ITHACA, N.Y. -- Cornell University cancer researchers have revealed the molecular structure of a protein complex believed to influence the malignant transformation of cells, setting the stage for development of unique tumor-blocking drugs.
The structure of Cdc42, a molecular "switch" that turns on essential pathways in both normal and cancerous cells, and GDI (for guanine nucleotide-dissociation inhibitor), a key regulator of the Cdc42 switch, is reported in the February issue of the journal Cell (vol. 100, pp. 345-356).
"Knowing the precise, atom-by-atom structure and shape of this molecular switch (Cdc42), and the structure of other cellular proteins that regulate its activity, should eventually allow us to identify and even design small molecules that alter Cdc42 function and thereby prevent the Ras oncogene from inducing the malignant state," explains Richard A. Cerione, professor of molecular medicine in the College of Veterinary Medicine and professor of chemical biology in the College of Arts and Sciences at Cornell. The Ras oncogene is a gene that can cause cancer when it is altered.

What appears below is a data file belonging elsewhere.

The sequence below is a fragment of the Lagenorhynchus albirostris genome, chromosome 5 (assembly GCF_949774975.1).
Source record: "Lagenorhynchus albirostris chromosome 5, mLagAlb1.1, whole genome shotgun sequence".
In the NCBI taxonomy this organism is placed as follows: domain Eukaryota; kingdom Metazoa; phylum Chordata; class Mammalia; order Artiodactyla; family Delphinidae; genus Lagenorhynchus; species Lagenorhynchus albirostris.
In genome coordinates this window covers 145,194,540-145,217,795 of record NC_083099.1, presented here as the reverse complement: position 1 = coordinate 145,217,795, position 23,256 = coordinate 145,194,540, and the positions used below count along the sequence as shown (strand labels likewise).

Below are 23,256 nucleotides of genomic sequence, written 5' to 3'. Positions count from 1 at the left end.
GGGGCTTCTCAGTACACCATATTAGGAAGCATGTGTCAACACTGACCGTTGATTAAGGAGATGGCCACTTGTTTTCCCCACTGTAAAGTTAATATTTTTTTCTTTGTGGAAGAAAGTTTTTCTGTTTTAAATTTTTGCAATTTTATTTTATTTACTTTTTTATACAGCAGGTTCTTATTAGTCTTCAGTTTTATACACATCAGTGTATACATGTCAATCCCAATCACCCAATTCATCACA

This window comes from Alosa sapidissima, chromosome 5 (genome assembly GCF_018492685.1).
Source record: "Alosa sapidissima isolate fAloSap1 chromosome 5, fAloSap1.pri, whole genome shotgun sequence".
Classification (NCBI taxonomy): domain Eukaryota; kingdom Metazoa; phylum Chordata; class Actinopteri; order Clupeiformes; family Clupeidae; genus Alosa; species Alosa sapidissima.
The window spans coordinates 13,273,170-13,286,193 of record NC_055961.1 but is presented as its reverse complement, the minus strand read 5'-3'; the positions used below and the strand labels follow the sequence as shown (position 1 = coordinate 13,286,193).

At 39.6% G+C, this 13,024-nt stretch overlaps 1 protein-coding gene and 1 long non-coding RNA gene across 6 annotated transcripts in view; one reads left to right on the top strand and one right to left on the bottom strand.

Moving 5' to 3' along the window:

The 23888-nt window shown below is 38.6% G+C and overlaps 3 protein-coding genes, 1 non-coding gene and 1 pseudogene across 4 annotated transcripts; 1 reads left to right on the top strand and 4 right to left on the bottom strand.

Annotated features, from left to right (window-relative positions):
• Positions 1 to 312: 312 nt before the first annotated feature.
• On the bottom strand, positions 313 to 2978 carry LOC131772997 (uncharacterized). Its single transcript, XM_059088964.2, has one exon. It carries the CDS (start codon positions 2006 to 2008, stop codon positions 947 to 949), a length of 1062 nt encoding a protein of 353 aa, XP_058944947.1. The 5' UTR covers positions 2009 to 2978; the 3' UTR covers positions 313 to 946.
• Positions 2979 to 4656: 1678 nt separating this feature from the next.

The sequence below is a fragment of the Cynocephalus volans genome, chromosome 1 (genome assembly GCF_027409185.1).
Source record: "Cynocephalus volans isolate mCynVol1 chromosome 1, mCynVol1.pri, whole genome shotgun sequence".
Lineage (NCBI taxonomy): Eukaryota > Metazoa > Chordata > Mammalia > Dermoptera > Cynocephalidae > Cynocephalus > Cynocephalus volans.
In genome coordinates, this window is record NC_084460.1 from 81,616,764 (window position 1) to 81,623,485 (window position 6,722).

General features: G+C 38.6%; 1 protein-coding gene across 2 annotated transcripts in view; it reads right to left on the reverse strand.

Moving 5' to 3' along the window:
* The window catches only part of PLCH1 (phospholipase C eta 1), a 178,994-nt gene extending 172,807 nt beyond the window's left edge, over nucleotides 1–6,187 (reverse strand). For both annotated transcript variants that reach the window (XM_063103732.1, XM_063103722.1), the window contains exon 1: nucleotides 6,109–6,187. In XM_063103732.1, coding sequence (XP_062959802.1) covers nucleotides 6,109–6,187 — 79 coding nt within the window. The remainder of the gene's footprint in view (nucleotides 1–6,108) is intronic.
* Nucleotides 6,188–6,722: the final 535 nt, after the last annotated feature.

The structure of the protein complex was mapped at MacCHESS, Cornell's high-energy synchrotron source, where the scientific technique called X-ray crystallography reveals the three-dimensional arrangement of atoms in molecules by bombarding them with intense bursts of X-rays. A "ribbon" diagram of the Cdc42/GDI complex is printed on the cover of the journal. Co-authors of the report, along with Cerione, are Gregory R. Hoffman, a Cornell graduate student in biophysics, and Nicolas Nassar, a postdoctoral associate.
The mammalian Cdc42 protein originally was purified and cloned at Cornell by researchers in Cerione's laboratory in 1990. Cdc42 is believed to play a dual role, alternating as an essential protein for normal cell growth and as a switch that allows protein from a mutated Ras oncogene to cause cancer. Many of the current strategies for int
Contact: Roger Segelken
Cornell University News Service